“have gone and made for yourself other gods and metal images, provoking me to anger, and have cast me behind your back…” (1 Kings 14:7-9).

Remember the criticism of Solomon was that he did not keep the commandments of God and follow YHWH with all his heart.  Solomon’s devotion was divided between YHWH and his wives.  Jeroboam though is much worse.  He did “evil above all [the kings] who were before you.”  Jeroboam’s house will be cut off, all his male descendants would die, because he made the golden calves to lead Israel into false worship.

The other thing the chiasm does is to highlight the fact that Israel and Judah are both doing the same sins and can expect the same judgment.

Thus the whole chiasm begins and ends with the king of Judah and at the climax is the story about the man of God from Judah who died when He disobeyed God.  Note on the next slide how similar these lines are to what the prophet Ahijah said about Jeroboam.

And Judah did what was evil in the sight of YHWH, and they provoked Him to jealousy with their sins that they committed, more than all that their fathers had done.  For they also built for themselves high places and pillars and Asherim [cf. 1 Kings 14:15 for Jeroboam] on every high hill and under every green tree, and there were also male cult prostitutes in the land.  They did according to all the abominations of the nations that YHWH drove out before the people of Israel (1 Kings 14:22-24).

This final section begins noting that Rehoboam’s mother was Naamah the Ammonite (1 Kings 14:21) and ends noting that his mother’s name was Naamah the Ammonite (1 Kings 14:31).  No doubt this is on purpose.  But it is interesting that the focus is not on the sins of Rehoboam, as it usually is in the conclusions about kings in the book, but on the sins of Judah.  The nation is following the lead of her king and will face judgment as a result.

The end statements regarding Jeroboam and Rehoboam follow a similar format.  One we have seen already, and will continue to see for the kings in the book.

“Now the rest of the acts of Jeroboam, how he warred and how he reigned, behold, they are written in the Book of the Chronicles of the Kings of Israel.  And the time that Jeroboam reigned was 22 years.  And he slept with his fathers, and Nadab his son reigned in his place” (1 Kings 14:19-20).

“Now the rest of the acts of Rehoboam and all that he did, are they not written in the Book of the Chronicles of the Kings of Judah?  And there was war between Rehoboam and Jeroboam continually.  And Rehoboam slept with his fathers and was buried with his fathers in the city of David.  His mother’s name was Naamah the Ammonite.  And Abijam his son reigned in his place” (1 Kings 14:29-31).


Kings now will date each king by the year of the king of the other kingdom.  This has the effect of inviting a comparison between the kingdoms.  “Now in the eighteenth year of King Jeroboam the son of Nebat, Abijam began to reign over Judah.  He reigned for three years in Jerusalem.  His mother’s name was Maacah the daughter of Abishalom.  And he walked in all the sins that his father did before him, and his heart was not wholly true to YHWH his God, as the heart of David his father.  Nevertheless, for David’s sake YHWH his God gave him a lamp in Jerusalem, setting up his son after him, and establishing Jerusalem,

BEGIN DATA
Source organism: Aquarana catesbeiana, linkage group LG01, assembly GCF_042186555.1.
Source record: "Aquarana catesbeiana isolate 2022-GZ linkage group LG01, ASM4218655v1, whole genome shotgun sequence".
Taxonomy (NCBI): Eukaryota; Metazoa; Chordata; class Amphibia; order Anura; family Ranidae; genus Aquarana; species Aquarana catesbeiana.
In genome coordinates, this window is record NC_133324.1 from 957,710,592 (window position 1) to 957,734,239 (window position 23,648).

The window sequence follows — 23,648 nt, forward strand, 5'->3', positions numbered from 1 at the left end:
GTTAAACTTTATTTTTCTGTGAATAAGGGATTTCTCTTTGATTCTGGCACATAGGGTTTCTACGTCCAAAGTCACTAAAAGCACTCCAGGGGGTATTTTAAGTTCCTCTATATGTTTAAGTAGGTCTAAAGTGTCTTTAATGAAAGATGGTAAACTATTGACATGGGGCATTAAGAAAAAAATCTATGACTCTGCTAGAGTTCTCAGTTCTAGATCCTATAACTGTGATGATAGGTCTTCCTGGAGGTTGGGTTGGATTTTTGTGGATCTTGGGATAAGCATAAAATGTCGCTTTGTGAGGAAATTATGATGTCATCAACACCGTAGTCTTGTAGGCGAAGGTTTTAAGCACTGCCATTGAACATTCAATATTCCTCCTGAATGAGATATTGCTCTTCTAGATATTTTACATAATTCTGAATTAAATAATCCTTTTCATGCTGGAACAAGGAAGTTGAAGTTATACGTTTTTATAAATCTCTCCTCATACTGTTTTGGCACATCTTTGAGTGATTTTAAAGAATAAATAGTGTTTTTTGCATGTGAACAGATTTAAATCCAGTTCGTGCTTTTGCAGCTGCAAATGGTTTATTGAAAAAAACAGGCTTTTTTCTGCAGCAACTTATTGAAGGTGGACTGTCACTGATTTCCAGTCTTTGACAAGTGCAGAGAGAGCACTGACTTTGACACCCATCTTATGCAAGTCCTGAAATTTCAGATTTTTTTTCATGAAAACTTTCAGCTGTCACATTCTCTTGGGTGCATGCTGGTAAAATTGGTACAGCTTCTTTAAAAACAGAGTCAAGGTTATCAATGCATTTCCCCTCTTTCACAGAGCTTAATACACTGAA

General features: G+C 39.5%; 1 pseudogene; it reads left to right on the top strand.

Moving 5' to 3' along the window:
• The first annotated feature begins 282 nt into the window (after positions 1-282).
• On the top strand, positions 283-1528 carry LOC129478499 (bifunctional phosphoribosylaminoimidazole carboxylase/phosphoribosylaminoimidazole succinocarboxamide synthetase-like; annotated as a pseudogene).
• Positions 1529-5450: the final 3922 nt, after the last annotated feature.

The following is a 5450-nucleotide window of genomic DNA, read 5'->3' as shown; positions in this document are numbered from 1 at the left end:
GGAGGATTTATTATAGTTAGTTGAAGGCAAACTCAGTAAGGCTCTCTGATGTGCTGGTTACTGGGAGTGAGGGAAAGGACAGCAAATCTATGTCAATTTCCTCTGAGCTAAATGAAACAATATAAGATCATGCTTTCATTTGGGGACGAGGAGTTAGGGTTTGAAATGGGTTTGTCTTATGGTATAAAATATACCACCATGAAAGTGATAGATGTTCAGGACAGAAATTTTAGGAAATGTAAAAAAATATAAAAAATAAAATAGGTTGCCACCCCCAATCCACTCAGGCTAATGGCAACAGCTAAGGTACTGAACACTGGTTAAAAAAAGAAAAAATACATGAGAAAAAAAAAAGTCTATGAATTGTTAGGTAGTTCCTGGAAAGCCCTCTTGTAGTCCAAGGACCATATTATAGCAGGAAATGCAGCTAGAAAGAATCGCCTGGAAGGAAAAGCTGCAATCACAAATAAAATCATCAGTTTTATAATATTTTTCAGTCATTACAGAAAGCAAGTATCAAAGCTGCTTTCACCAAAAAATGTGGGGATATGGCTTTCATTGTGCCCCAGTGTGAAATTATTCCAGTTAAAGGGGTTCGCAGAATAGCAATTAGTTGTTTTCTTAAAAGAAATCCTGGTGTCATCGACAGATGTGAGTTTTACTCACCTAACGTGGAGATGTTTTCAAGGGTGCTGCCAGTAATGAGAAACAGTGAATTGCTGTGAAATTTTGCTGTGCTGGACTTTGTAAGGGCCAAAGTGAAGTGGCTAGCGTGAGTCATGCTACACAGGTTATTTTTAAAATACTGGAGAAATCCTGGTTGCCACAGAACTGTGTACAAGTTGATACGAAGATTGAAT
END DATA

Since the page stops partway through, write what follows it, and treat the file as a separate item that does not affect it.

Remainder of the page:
Because David did what was right in the eyes of YHWH and did not turn aside from anything that He commanded him all the days of his life, except in the matter of Uriah the Hittite” (1 Kings 15:1-5).

Interesting that again the matter of Uriah the Hittite is mentioned.  Could it be that the real reason YHWH showed favor to David’s house was because He chose David – not because David was especially obedient, but chosen and forgiven.

The cycle continues with a statement also mentioned in the epilogue concerning Rehoboam his father.

“Now there was war between Rehoboam and Jeroboam all the days of his life.  The rest of the acts of Abijam and all that he did, are they not written in the Book of the Chronicles of the Kings of Judah?  And there was war between Abijam and Jeroboam.  And Abijam slept with his fathers, and they buried him in the city of David.  And Asa his son reigned in his place” (1 Kings 15:6-8).


The text then continues with Abijam’s son Asa as king following much the same pattern.  Like his father, he is evaluated in comparison to David: “And Asa did what was right in the eyes of YHWH, as David his father had done.  He put away the male cult prostitutes out of the land and removed all the idols that his fathers had made.  He also removed Maacah his mother from being queen mother because she had an abominable image for Asherah.  And Asa cut down her image and burned it at the brook Kidron.  But the high places were not taken away” (1 Kings 15:11-14).

What the king did about the high places is a continual refrain.  The text goes on to say that “Asa was wholly true to YHWH all his days” (1 Kings 15:14).  Yet it is clear that he falls short because of the failure to remove the high places.

The text also notes war between Judah and Israel.  “And there was war between Asa and Baasha king of Israel all their days” (1 Kings 15:16).  This is the first time Baasha has been mentioned.  During these wars Asa made a treaty-alliance with Syria.

And what it had said earlier in favor of Asa, that he brought into the house of YHWH sacred gifts, silver, gold, and vessels, is now reversed as Asa takes these things out of the treasury and gives them to the king of Syria.  And the text has a similar conclusion to the others before except that it adds, “But in his old age he was diseased in his feet” (1 Kings 15:23).  If this is a Davidic revival, it is pretty lame (pun intended).  Asa has shown us how even the good kings of Judah will fall short.

Kings of Israel

The text next covers the kings of Israel.  Jeroboam’s son Nadab is first (1 Kings 15:25-32), second is Baasha the son of Ahijah of the house of Issachar (1 Kings 15:33-16:7), third is Elah the son of Baasha (1 Kings 16:8-14), then Zimri the servant of Elah (1 Kings 16:15-20), and Omri the commander of the army (1 Kings 16:21-28), and Ahab the son of Omri (1 Kings 16:29-34).

We will begin next time discussing these kings and then get started in the narratives concerning Elijah.